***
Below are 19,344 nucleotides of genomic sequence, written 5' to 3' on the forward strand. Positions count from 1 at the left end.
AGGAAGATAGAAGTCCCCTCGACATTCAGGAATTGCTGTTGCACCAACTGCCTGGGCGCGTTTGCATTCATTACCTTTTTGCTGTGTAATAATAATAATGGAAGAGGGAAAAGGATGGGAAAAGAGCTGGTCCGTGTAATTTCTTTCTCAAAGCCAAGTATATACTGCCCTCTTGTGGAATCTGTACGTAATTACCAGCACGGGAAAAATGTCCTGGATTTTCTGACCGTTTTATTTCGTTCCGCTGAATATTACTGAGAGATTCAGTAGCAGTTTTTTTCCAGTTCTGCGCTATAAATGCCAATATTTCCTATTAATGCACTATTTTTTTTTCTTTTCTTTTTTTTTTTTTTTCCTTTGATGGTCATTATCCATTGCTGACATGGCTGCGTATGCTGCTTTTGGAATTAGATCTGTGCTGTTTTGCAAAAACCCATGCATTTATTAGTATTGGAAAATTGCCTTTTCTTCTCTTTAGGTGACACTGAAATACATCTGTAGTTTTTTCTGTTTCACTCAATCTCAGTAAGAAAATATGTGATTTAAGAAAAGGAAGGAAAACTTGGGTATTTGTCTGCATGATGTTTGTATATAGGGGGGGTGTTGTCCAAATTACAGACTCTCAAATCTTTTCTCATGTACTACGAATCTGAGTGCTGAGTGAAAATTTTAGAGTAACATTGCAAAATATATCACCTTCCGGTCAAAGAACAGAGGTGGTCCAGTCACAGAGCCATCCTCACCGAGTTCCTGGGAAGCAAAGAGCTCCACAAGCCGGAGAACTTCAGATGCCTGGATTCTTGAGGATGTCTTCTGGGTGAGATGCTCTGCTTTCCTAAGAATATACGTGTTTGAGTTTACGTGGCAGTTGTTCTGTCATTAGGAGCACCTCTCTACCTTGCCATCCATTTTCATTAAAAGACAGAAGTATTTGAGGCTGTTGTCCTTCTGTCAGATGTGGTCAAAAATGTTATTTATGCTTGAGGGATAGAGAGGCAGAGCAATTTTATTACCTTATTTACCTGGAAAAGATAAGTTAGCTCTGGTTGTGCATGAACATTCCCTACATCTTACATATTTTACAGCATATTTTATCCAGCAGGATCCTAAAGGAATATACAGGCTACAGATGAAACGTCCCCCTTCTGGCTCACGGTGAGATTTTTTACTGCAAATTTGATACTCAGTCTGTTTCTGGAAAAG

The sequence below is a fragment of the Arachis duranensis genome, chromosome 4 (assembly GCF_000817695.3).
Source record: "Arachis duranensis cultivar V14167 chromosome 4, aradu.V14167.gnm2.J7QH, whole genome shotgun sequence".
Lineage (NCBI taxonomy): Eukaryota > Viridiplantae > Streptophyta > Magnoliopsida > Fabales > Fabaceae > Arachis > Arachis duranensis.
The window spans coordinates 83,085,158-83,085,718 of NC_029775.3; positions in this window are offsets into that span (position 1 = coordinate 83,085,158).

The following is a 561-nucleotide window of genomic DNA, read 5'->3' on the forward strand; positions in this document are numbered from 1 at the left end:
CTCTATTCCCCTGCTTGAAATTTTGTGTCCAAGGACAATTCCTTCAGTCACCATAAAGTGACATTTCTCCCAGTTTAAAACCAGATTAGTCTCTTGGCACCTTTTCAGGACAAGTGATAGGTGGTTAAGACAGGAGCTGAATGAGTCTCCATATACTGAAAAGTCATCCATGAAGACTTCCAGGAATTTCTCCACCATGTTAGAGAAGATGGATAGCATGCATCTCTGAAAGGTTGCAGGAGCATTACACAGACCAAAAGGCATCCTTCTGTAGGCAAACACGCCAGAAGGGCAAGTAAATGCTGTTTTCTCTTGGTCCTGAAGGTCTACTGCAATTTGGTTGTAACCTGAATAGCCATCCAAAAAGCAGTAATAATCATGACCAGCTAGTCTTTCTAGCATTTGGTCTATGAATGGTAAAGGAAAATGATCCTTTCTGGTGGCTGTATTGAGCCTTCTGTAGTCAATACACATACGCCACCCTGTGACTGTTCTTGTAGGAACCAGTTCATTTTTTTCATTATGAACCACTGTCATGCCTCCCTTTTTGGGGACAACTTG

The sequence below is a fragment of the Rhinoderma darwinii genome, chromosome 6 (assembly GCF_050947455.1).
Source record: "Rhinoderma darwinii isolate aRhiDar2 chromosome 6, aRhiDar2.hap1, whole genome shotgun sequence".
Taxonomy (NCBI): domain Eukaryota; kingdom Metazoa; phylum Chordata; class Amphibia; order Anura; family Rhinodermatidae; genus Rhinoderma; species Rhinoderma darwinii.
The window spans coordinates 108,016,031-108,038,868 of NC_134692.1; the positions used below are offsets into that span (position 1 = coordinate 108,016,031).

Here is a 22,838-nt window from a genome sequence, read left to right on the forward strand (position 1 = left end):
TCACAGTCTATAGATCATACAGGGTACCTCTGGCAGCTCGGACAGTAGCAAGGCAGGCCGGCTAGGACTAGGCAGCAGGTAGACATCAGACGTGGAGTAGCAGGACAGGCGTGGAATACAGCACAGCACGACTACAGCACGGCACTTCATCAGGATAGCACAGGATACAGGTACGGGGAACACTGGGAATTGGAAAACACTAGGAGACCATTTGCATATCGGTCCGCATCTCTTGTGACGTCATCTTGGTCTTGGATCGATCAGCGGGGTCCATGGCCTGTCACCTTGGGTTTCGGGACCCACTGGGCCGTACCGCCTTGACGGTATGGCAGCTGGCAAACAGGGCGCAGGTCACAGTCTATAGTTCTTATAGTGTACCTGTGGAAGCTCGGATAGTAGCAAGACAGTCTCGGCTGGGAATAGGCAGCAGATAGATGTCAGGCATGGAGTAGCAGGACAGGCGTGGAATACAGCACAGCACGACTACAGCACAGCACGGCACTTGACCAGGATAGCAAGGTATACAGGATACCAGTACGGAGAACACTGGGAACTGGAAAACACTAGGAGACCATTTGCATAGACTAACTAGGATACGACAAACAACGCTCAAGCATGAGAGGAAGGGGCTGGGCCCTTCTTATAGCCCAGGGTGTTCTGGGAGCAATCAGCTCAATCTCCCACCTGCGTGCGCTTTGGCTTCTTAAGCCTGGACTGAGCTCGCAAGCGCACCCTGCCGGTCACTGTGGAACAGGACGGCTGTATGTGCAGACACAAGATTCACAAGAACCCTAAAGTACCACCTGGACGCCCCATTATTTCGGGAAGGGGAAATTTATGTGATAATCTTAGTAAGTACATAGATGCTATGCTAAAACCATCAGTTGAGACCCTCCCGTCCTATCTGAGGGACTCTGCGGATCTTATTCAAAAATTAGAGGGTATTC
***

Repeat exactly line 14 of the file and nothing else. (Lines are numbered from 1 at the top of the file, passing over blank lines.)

TCACAGTCTATAGATCATACAGGGTACCTCTGGCAGCTCGGACAGTAGCAAGGCAGGCCGGCTAGGACTAGGCAGCAGGTAGACATCAGACGTGGAGTAGCAGGACAGGCGTGGAATACAGCACAGCACGACTACAGCACGGCACTTCATCAGGATAGCACAGGATACAGGTACGGGGAACACTGGGAATTGGAAAACACTAGGAGACCATTTGCATATCGGTCCGCATCTCTTGTGACGTCATCTTGGTCTTGGATCGATCAGCGGGGTCCATGGCCTGTCACCTTGGGTTTCGGGACCCACTGGGCCGTACCGCCTTGACGGTATGGCAGCTGGCAAACAGGGCGCAGGTCACAGTCTATAGTTCTTATAGTGTACCTGTGGAAGCTCGGATAGTAGCAAGACAGTCTCGGCTGGGAATAGGCAGCAGATAGATGTCAGGCATGGAGTAGCAGGACAGGCGTGGAATACAGCACAGCACGACTACAGCACAGCACGGCACTTGACCAGGATAGCAAGGTATACAGGATACCAGTACGGAGAACACTGGGAACTGGAAAACACTAGGAGACCATTTGCATAGACTAACTAGGATACGACAAACAACGCTCAAGCATGAGAGGAAGGGGCTGGGCCCTTCTTATAGCCCAGGGTGTTCTGGGAGCAATCAGCTCAATCTCCCACCTGCGTGCGCTTTGGCTTCTTAAGCCTGGACTGAGCTCGCAAGCGCACCCTGCCGGTCACTGTGGAACAGGACGGCTGTATGTGCAGACACAAGATTCACAAGAACCCTAAAGTACCACCTGGACGCCCCATTATTTCGGGAAGGGGAAATTTATGTGATAATCTTAGTAAGTACATAGATGCTATGCTAAAACCATCAGTTGAGACCCTCCCGTCCTATCTGAGGGACTCTGCGGATCTTATTCAAAAATTAGAGGGTATTC